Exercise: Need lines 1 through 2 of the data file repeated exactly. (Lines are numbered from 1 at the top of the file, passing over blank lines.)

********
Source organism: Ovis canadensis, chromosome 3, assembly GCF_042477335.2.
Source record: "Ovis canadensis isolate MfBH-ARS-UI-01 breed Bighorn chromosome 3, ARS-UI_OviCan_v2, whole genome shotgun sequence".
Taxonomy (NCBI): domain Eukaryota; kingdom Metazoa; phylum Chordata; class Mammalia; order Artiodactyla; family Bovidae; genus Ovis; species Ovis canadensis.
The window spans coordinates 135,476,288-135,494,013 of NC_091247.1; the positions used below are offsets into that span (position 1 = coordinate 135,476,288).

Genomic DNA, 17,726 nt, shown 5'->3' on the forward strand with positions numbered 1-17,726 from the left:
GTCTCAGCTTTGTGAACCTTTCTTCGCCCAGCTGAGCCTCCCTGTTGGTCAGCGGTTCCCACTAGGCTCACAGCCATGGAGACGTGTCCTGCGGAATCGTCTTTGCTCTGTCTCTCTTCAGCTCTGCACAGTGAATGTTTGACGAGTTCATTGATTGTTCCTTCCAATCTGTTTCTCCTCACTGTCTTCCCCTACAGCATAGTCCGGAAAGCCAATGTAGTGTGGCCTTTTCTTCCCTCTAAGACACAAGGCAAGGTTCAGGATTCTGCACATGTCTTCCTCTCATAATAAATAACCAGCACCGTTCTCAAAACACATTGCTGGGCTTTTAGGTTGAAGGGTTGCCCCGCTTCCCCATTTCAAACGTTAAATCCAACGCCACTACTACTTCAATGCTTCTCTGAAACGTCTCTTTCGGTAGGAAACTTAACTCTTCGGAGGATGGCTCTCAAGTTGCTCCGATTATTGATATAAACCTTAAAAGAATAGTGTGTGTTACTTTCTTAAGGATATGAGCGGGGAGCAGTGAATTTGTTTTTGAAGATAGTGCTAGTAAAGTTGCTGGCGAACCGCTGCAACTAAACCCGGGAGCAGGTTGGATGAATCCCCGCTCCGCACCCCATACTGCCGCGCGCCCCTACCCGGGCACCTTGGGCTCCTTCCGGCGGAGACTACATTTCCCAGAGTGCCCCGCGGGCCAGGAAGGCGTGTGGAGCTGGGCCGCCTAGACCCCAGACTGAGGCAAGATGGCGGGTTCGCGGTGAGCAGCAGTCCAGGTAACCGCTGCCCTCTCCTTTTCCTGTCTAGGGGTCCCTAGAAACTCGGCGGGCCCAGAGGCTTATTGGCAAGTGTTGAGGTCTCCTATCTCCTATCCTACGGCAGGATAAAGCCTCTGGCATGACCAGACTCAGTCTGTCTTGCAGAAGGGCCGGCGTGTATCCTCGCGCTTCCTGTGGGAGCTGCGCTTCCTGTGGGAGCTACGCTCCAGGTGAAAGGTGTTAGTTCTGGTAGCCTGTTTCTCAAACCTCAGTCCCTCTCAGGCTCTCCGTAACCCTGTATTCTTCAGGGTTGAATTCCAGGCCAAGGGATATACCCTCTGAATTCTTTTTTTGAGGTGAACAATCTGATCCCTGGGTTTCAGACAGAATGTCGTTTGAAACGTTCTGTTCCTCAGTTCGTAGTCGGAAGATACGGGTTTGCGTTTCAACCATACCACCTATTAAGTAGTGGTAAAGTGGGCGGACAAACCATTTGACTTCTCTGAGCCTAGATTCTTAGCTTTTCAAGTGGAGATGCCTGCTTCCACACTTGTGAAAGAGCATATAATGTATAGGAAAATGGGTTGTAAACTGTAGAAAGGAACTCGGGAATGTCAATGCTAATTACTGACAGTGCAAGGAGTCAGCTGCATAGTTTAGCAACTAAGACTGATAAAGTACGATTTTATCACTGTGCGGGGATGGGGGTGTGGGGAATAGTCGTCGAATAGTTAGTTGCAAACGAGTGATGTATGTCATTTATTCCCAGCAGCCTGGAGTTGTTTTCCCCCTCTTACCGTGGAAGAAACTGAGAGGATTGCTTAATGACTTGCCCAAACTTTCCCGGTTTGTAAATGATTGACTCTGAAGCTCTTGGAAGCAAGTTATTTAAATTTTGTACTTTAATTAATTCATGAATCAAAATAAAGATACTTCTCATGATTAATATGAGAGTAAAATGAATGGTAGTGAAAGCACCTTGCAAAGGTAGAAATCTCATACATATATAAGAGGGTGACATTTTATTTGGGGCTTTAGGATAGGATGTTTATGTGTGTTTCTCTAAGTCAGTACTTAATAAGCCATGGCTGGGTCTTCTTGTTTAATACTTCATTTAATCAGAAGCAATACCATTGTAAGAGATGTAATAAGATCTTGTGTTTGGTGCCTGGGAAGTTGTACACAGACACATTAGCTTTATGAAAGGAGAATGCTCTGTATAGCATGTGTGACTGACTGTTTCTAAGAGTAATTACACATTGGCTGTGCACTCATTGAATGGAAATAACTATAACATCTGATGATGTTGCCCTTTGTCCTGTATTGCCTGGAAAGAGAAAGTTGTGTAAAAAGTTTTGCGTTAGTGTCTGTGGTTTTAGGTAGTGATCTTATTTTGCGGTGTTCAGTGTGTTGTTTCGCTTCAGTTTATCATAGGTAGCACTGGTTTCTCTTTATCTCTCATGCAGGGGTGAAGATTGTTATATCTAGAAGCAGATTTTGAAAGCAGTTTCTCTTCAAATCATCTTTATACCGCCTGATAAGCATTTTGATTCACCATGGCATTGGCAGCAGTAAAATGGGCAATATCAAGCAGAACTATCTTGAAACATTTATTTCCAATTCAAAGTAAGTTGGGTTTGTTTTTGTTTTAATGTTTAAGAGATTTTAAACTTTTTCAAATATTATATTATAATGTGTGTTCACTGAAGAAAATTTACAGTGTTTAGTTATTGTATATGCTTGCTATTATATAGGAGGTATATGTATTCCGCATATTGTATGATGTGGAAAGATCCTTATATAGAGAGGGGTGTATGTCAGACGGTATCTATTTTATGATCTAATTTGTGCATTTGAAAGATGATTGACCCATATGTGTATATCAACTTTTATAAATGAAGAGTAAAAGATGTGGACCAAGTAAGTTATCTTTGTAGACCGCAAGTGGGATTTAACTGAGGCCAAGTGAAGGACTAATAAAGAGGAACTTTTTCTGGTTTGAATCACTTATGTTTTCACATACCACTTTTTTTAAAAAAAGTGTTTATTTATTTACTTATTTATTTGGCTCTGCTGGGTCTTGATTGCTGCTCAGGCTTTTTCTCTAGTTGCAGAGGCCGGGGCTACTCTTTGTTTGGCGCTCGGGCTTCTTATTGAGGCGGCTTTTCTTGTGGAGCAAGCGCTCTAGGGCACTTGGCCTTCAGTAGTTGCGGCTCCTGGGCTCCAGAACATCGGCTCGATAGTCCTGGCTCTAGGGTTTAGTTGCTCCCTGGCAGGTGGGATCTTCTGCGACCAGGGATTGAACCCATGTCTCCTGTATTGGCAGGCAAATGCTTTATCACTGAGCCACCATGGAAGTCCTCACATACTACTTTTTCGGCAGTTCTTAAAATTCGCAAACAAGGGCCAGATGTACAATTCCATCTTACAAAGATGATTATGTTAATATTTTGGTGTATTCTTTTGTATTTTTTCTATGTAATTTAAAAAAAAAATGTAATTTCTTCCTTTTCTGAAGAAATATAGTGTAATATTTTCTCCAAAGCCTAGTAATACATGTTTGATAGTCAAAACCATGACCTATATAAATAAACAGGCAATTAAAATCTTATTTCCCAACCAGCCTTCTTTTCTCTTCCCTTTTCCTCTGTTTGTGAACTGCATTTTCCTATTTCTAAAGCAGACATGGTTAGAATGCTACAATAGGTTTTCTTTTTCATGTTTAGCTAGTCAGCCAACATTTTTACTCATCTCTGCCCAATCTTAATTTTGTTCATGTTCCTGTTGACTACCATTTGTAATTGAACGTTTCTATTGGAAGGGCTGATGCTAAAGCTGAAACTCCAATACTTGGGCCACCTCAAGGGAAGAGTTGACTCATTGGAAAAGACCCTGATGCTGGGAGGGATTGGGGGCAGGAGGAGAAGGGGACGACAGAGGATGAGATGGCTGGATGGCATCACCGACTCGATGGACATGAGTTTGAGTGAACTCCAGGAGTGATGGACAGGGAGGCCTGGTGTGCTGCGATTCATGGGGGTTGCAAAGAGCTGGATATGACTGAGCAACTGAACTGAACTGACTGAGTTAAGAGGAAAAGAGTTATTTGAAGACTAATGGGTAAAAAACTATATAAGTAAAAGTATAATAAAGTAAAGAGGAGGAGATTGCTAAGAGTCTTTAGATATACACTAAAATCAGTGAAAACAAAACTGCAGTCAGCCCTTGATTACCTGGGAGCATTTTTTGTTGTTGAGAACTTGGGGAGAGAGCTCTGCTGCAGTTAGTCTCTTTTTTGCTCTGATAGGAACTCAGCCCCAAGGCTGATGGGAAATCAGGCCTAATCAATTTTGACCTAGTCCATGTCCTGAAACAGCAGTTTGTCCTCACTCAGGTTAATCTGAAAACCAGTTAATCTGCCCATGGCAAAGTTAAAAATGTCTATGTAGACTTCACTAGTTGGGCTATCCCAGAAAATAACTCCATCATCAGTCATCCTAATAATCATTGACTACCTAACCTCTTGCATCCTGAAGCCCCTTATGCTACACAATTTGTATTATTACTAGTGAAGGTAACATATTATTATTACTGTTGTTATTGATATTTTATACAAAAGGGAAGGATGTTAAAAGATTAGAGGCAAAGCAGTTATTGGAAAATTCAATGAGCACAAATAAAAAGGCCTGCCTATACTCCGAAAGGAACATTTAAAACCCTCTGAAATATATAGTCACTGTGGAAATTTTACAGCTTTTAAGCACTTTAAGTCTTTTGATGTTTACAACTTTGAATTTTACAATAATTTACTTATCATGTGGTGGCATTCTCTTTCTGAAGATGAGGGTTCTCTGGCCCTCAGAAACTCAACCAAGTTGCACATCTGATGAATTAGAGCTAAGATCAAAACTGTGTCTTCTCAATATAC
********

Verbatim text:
Source organism: Ovis canadensis, chromosome 3, assembly GCF_042477335.2.
Source record: "Ovis canadensis isolate MfBH-ARS-UI-01 breed Bighorn chromosome 3, ARS-UI_OviCan_v2, whole genome shotgun sequence".